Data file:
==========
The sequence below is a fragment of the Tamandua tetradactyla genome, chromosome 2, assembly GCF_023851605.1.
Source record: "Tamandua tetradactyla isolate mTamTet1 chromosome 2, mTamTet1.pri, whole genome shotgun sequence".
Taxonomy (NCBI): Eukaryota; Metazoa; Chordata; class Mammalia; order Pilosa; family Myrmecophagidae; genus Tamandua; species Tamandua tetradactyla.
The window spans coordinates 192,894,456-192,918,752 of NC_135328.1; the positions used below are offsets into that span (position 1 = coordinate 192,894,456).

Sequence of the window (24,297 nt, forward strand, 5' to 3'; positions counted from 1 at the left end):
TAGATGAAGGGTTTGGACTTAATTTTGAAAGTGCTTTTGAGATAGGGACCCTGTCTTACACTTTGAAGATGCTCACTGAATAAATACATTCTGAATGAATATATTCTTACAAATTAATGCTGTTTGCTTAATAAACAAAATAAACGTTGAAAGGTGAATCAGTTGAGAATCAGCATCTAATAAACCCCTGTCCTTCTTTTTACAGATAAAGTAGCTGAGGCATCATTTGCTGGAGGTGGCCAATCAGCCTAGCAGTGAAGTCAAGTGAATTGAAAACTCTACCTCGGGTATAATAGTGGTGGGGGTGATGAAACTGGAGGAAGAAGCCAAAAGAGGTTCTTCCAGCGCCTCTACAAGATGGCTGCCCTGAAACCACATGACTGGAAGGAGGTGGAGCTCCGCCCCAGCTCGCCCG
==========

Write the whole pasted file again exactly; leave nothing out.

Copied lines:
The sequence below is a fragment of the Tamandua tetradactyla genome, chromosome 2, assembly GCF_023851605.1.
Source record: "Tamandua tetradactyla isolate mTamTet1 chromosome 2, mTamTet1.pri, whole genome shotgun sequence".
Taxonomy (NCBI): Eukaryota; Metazoa; Chordata; class Mammalia; order Pilosa; family Myrmecophagidae; genus Tamandua; species Tamandua tetradactyla.
The window spans coordinates 192,894,456-192,918,752 of NC_135328.1; the positions used below are offsets into that span (position 1 = coordinate 192,894,456).

Sequence of the window (24,297 nt, forward strand, 5' to 3'; positions counted from 1 at the left end):
TAGATGAAGGGTTTGGACTTAATTTTGAAAGTGCTTTTGAGATAGGGACCCTGTCTTACACTTTGAAGATGCTCACTGAATAAATACATTCTGAATGAATATATTCTTACAAATTAATGCTGTTTGCTTAATAAACAAAATAAACGTTGAAAGGTGAATCAGTTGAGAATCAGCATCTAATAAACCCCTGTCCTTCTTTTTACAGATAAAGTAGCTGAGGCATCATTTGCTGGAGGTGGCCAATCAGCCTAGCAGTGAAGTCAAGTGAATTGAAAACTCTACCTCGGGTATAATAGTGGTGGGGGTGATGAAACTGGAGGAAGAAGCCAAAAGAGGTTCTTCCAGCGCCTCTACAAGATGGCTGCCCTGAAACCACATGACTGGAAGGAGGTGGAGCTCCGCCCCAGCTCGCCCG